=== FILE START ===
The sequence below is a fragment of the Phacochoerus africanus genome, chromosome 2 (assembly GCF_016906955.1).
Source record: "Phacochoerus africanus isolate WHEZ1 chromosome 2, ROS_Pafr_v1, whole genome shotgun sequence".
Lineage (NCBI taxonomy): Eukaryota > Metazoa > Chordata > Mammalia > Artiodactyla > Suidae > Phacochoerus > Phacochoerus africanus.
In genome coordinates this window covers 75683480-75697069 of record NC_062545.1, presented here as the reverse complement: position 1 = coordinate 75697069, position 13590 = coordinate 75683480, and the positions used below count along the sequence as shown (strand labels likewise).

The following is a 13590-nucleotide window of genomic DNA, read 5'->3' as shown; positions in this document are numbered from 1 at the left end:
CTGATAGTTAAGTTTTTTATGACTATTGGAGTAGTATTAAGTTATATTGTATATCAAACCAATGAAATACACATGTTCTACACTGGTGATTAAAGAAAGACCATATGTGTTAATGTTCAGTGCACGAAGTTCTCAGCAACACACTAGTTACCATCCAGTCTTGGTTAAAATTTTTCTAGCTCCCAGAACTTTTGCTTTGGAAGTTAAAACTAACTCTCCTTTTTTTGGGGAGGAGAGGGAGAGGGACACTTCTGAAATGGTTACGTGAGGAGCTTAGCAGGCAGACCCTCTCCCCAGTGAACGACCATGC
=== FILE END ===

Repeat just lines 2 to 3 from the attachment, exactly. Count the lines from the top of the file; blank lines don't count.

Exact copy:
Source record: "Phacochoerus africanus isolate WHEZ1 chromosome 2, ROS_Pafr_v1, whole genome shotgun sequence".
Lineage (NCBI taxonomy): Eukaryota > Metazoa > Chordata > Mammalia > Artiodactyla > Suidae > Phacochoerus > Phacochoerus africanus.